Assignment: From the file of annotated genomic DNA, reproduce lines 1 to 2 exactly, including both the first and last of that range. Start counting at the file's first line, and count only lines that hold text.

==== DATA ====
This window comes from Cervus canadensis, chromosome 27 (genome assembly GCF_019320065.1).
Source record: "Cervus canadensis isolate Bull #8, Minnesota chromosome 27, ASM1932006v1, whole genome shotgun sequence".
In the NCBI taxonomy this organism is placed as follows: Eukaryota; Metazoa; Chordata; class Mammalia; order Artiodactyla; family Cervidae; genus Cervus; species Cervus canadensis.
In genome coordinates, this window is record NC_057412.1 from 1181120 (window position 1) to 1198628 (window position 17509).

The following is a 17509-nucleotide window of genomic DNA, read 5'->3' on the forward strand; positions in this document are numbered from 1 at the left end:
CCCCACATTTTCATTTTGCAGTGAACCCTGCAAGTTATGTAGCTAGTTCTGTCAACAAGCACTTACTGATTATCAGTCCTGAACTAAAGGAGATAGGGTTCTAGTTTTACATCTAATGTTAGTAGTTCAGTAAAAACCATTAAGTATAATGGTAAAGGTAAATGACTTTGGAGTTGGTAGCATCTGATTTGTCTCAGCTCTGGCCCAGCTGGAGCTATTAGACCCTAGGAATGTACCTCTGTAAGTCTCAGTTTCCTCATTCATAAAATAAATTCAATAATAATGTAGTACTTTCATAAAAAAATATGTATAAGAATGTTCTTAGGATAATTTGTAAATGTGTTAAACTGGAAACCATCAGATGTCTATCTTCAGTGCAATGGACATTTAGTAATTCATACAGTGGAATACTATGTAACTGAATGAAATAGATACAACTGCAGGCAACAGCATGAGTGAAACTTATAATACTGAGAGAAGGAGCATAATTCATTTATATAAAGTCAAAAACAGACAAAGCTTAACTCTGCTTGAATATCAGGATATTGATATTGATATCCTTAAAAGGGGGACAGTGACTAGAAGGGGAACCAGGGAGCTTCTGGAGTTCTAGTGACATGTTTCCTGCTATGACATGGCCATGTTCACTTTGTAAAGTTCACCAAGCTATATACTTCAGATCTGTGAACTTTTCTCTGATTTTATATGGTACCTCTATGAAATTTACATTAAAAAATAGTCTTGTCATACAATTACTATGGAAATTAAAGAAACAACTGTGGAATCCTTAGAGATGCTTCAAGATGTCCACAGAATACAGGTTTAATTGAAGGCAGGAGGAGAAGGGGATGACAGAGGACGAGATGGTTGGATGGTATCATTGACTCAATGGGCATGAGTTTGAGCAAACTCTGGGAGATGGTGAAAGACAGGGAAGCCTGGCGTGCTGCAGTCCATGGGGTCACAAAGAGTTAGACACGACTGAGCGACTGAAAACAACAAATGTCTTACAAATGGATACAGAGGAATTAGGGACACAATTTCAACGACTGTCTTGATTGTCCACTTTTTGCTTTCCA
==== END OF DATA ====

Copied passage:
This window comes from Cervus canadensis, chromosome 27 (genome assembly GCF_019320065.1).
Source record: "Cervus canadensis isolate Bull #8, Minnesota chromosome 27, ASM1932006v1, whole genome shotgun sequence".